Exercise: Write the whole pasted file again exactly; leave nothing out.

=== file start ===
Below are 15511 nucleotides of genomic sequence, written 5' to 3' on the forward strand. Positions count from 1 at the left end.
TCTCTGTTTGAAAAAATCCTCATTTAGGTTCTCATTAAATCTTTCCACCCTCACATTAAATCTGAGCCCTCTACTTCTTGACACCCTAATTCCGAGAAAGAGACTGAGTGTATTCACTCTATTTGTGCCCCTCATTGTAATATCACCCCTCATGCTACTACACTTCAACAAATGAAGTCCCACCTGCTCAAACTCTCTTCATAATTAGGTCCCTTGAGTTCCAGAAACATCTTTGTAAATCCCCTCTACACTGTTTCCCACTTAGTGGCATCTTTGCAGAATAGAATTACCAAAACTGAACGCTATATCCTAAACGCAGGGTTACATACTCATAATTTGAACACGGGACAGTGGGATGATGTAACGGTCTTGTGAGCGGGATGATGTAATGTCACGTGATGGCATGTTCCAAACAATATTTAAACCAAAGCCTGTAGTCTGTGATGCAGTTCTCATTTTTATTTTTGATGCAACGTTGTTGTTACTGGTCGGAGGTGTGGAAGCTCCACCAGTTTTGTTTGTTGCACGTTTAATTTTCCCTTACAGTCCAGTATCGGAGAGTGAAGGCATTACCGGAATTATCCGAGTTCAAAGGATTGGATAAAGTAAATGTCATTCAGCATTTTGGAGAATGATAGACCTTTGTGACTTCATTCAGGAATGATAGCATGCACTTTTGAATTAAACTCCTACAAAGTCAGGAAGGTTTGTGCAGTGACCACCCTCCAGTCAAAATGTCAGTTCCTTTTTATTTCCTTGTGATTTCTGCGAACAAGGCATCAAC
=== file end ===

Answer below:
Below are 15511 nucleotides of genomic sequence, written 5' to 3' on the forward strand. Positions count from 1 at the left end.
TCTCTGTTTGAAAAAATCCTCATTTAGGTTCTCATTAAATCTTTCCACCCTCACATTAAATCTGAGCCCTCTACTTCTTGACACCCTAATTCCGAGAAAGAGACTGAGTGTATTCACTCTATTTGTGCCCCTCATTGTAATATCACCCCTCATGCTACTACACTTCAACAAATGAAGTCCCACCTGCTCAAACTCTCTTCATAATTAGGTCCCTTGAGTTCCAGAAACATCTTTGTAAATCCCCTCTACACTGTTTCCCACTTAGTGGCATCTTTGCAGAATAGAATTACCAAAACTGAACGCTATATCCTAAACGCAGGGTTACATACTCATAATTTGAACACGGGACAGTGGGATGATGTAACGGTCTTGTGAGCGGGATGATGTAATGTCACGTGATGGCATGTTCCAAACAATATTTAAACCAAAGCCTGTAGTCTGTGATGCAGTTCTCATTTTTATTTTTGATGCAACGTTGTTGTTACTGGTCGGAGGTGTGGAAGCTCCACCAGTTTTGTTTGTTGCACGTTTAATTTTCCCTTACAGTCCAGTATCGGAGAGTGAAGGCATTACCGGAATTATCCGAGTTCAAAGGATTGGATAAAGTAAATGTCATTCAGCATTTTGGAGAATGATAGACCTTTGTGACTTCATTCAGGAATGATAGCATGCACTTTTGAATTAAACTCCTACAAAGTCAGGAAGGTTTGTGCAGTGACCACCCTCCAGTCAAAATGTCAGTTCCTTTTTATTTCCTTGTGATTTCTGCGAACAAGGCATCAAC